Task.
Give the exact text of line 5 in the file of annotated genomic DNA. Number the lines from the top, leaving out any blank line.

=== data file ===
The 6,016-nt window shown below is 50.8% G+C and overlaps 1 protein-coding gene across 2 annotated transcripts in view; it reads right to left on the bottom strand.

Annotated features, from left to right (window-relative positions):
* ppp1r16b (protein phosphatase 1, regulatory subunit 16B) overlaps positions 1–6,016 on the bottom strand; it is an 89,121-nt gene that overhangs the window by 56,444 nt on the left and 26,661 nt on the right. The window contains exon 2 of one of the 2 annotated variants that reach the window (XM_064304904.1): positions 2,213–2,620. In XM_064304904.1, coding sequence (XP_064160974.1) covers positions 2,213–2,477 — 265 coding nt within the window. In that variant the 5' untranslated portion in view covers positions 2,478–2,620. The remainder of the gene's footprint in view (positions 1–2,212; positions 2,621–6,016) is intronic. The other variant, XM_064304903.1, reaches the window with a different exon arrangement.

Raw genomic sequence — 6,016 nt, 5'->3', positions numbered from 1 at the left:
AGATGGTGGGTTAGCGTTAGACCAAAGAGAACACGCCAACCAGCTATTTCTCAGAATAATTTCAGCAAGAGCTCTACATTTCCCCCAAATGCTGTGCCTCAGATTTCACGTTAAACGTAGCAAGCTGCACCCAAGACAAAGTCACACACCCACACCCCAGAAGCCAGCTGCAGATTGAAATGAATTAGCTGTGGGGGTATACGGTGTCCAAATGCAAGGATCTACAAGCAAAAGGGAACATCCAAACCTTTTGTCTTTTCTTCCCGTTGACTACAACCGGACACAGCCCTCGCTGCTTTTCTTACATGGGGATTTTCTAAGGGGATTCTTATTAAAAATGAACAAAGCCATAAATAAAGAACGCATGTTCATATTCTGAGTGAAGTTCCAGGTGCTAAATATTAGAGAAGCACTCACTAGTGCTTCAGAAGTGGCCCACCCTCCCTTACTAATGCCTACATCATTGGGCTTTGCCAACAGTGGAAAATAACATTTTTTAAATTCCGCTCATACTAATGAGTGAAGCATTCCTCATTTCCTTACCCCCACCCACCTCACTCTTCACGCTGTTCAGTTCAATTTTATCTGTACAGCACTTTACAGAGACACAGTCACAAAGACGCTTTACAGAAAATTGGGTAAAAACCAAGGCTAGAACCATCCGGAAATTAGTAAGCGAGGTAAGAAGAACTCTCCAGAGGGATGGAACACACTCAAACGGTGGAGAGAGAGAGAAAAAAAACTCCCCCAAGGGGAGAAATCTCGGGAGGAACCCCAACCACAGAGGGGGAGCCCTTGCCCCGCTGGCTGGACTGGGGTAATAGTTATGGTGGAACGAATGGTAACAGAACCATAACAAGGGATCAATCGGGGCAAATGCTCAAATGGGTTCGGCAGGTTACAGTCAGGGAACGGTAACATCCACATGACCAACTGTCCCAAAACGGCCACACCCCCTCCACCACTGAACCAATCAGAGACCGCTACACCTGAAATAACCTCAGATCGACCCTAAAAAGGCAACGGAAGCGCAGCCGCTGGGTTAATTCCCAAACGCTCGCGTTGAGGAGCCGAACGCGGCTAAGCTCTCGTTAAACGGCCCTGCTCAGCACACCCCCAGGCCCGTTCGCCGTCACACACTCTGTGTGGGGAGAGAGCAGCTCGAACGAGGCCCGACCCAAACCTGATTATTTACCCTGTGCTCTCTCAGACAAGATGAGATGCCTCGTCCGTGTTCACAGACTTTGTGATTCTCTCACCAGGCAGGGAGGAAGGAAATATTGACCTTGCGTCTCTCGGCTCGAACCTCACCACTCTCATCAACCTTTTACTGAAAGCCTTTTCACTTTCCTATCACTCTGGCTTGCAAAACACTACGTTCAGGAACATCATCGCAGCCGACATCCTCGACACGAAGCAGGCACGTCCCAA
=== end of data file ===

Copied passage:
AGATGGTGGGTTAGCGTTAGACCAAAGAGAACACGCCAACCAGCTATTTCTCAGAATAATTTCAGCAAGAGCTCTACATTTCCCCCAAATGCTGTGCCTCAGATTTCACGTTAAACGTAGCAAGCTGCACCCAAGACAAAGTCACACACCCACACCCCAGAAGCCAGCTGCAGATTGAAATGAATTAGCTGTGGGGGTATACGGTGTCCAAATGCAAGGATCTACAAGCAAAAGGGAACATCCAAACCTTTTGTCTTTTCTTCCCGTTGACTACAACCGGACACAGCCCTCGCTGCTTTTCTTACATGGGGATTTTCTAAGGGGATTCTTATTAAAAATGAACAAAGCCATAAATAAAGAACGCATGTTCATATTCTGAGTGAAGTTCCAGGTGCTAAATATTAGAGAAGCACTCACTAGTGCTTCAGAAGTGGCCCACCCTCCCTTACTAATGCCTACATCATTGGGCTTTGCCAACAGTGGAAAATAACATTTTTTAAATTCCGCTCATACTAATGAGTGAAGCATTCCTCATTTCCTTACCCCCACCCACCTCACTCTTCACGCTGTTCAGTTCAATTTTATCTGTACAGCACTTTACAGAGACACAGTCACAAAGACGCTTTACAGAAAATTGGGTAAAAACCAAGGCTAGAACCATCCGGAAATTAGTAAGCGAGGTAAGAAGAACTCTCCAGAGGGATGGAACACACTCAAACGGTGGAGAGAGAGAGAAAAAAAACTCCCCCAAGGGGAGAAATCTCGGGAGGAACCCCAACCACAGAGGGGGAGCCCTTGCCCCGCTGGCTGGACTGGGGTAATAGTTATGGTGGAACGAATGGTAACAGAACCATAACAAGGGATCAATCGGGGCAAATGCTCAAATGGGTTCGGCAGGTTACAGTCAGGGAACGGTAACATCCACATGACCAACTGTCCCAAAACGGCCACACCCCCTCCACCACTGAACCAATCAGAGACCGCTACACCTGAAATAACCTCAGATCGACCCTAAAAAGGCAACGGAAGCGCAGCCGCTGGGTTAATTCCCAAACGCTCGCGTTGAGGAGCCGAACGCGGCTAAGCTCTCGTTAAACGGCCCTGCTCAGCACACCCCCAGGCCCGTTCGCCGTCACACACTCTGTGTGGGGAGAGAGCAGCTCGAACGAGGCCCGACCCAAACCTGATTATTTACCCTGTGCTCTCTCAGACAAGATGAGATGCCTCGTCCGTGTTCACAGACTTTGTGATTCTCTCACCAGGCAGGGAGGAAGGAAATATTGACCTTGCGTCTCTCGGCTCGAACCTCACCACTCTCATCAACCTTTTACTGAAAGCCTTTTCACTTTCCTATCACTCTGGCTTGCAAAACACTACGTTCAGGAACATCATCGCAGCCGACATCCTCGACACGAAGCAGGCACGTCCCAA